From the above discussion, it is quite evident that figurative language is a powerful way of expressing oneself and one’s thoughts by using figures of speech to augment the intensity and significance of the expression. However, figurative language on its own does very little to empower an individual and the use of their language unless it is contextualised and re-enforced by other linguistic approaches that set the frame of reference through which another individual can understand the meaning behind the use of a person’s use of figurative language. Some of the alternative linguistic approaches that can be used include audio-visual communication and tone.
Words are in themselves powerful in terms of the significance and meaning that they carry for a general audience. However, given that each experience differs from one another, it is not possible to conceptualise or rationalise that words would carry the same degree of meaning or significance for everybody. Hence, audio-visual communication, combined with the use of figurative language helps the audience to understand the speaker. In terms of written communication, the use of figurative language should exist in a situation where the action is being descriptively conveyed to the readers. This method would help the reader to connect with the figurative language with the action that they encounter.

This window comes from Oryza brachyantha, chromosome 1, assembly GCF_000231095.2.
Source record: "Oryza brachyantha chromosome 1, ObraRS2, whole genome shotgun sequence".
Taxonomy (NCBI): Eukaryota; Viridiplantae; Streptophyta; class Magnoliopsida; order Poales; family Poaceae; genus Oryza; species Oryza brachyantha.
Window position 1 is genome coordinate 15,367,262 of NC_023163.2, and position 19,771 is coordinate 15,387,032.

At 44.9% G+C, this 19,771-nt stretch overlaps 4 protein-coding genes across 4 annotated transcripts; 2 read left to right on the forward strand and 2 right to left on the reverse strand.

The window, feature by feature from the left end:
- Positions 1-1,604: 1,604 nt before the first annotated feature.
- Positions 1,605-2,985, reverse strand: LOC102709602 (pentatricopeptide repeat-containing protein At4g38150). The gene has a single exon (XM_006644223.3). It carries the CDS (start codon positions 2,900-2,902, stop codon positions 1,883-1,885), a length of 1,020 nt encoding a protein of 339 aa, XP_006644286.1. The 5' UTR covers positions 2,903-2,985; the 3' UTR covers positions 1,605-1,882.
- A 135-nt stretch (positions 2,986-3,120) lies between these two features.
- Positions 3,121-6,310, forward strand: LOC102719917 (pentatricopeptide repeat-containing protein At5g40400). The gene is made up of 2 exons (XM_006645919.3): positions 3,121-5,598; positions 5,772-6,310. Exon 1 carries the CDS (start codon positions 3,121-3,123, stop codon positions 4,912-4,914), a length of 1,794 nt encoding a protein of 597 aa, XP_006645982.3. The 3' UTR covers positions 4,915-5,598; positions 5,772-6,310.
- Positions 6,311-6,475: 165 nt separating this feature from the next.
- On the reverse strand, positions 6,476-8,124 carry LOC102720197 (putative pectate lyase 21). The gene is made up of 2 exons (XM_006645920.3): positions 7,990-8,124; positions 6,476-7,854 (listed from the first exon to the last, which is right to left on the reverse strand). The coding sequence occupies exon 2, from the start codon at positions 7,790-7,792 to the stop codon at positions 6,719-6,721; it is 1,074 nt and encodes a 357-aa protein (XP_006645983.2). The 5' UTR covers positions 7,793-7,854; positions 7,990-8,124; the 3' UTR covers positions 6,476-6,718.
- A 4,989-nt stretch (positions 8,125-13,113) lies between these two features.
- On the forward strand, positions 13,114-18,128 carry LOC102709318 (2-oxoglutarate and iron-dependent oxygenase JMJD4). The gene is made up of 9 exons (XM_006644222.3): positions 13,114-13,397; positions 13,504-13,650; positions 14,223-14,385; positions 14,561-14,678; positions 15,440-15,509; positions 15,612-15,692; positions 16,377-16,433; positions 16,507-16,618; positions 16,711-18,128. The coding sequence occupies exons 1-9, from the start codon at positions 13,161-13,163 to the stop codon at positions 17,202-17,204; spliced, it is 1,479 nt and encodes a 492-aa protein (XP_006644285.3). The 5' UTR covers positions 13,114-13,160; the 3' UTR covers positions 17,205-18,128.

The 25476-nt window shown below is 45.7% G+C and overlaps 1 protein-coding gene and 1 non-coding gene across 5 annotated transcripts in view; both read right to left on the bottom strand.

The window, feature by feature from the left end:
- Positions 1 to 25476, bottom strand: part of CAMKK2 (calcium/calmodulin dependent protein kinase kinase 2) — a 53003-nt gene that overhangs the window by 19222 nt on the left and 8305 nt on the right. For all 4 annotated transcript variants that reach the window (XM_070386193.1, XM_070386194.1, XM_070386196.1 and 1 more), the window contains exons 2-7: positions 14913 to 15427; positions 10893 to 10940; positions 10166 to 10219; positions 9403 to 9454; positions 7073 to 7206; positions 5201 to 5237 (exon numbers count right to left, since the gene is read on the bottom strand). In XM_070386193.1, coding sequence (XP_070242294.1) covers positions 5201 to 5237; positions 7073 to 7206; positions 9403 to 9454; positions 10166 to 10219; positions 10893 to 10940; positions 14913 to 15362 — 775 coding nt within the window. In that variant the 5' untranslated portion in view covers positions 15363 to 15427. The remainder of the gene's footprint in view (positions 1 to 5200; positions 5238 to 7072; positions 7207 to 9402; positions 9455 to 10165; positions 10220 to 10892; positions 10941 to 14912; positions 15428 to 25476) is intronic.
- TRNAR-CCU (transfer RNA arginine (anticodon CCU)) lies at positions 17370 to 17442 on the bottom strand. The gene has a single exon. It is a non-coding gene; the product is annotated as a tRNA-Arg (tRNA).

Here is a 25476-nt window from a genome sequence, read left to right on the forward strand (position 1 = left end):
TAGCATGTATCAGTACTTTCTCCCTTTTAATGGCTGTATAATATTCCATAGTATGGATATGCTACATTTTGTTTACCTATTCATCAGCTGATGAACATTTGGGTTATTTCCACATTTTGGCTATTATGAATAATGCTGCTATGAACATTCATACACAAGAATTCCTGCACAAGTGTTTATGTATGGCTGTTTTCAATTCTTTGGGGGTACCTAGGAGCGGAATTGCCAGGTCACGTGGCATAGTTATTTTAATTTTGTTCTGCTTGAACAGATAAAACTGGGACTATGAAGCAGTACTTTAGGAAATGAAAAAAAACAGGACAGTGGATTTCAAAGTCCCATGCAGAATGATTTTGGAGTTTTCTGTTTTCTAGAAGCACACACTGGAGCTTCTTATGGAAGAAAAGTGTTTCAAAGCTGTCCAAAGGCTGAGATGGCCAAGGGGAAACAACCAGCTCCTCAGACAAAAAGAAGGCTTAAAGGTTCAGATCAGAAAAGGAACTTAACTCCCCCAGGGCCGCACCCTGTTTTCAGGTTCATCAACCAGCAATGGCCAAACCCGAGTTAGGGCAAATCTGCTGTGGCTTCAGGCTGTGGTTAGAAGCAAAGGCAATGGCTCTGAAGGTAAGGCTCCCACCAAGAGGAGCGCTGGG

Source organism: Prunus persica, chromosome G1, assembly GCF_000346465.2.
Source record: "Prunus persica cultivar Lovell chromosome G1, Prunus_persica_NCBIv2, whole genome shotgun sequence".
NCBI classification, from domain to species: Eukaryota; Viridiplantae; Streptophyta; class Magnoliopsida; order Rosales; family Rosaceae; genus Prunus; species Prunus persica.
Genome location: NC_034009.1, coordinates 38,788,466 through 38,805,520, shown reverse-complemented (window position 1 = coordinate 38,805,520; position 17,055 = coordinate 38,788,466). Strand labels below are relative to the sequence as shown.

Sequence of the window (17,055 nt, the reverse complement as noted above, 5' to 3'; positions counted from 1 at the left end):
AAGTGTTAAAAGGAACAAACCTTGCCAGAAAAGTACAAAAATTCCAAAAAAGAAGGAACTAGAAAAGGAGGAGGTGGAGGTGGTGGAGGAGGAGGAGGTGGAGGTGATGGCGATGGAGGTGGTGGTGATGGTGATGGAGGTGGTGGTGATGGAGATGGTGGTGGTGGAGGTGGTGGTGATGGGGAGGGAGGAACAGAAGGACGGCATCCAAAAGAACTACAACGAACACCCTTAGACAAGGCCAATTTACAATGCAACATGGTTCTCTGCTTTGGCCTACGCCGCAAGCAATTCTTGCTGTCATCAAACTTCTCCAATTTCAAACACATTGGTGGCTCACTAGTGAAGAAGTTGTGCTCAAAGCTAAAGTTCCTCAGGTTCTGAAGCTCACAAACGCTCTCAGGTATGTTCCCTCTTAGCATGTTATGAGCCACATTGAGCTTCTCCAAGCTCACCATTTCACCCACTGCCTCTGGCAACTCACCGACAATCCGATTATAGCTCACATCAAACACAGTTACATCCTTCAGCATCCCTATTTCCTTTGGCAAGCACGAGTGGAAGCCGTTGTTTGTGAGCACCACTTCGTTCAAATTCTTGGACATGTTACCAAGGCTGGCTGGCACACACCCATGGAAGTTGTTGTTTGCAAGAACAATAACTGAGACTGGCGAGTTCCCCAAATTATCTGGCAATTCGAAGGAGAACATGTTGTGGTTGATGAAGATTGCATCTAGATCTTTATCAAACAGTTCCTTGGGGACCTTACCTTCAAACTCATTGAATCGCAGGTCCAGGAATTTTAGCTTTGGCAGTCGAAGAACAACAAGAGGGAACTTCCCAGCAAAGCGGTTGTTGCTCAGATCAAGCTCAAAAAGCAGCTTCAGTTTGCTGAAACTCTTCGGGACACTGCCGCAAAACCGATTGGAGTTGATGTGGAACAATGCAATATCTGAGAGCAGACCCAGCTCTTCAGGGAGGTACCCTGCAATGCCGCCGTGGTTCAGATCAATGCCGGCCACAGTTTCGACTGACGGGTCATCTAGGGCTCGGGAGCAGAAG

In the context of verbal communication, figurative language can be further enriched through the proper use of tone and stress. The use of tone and stress can significantly change the meaning and significance of the thing being talked about. Therefore, with the proper use of tone and stress when talking figurative language can have an impact that is greater than its own self. These two characteristics of the spoken word would bring out more meaning of the figurative language being utilised.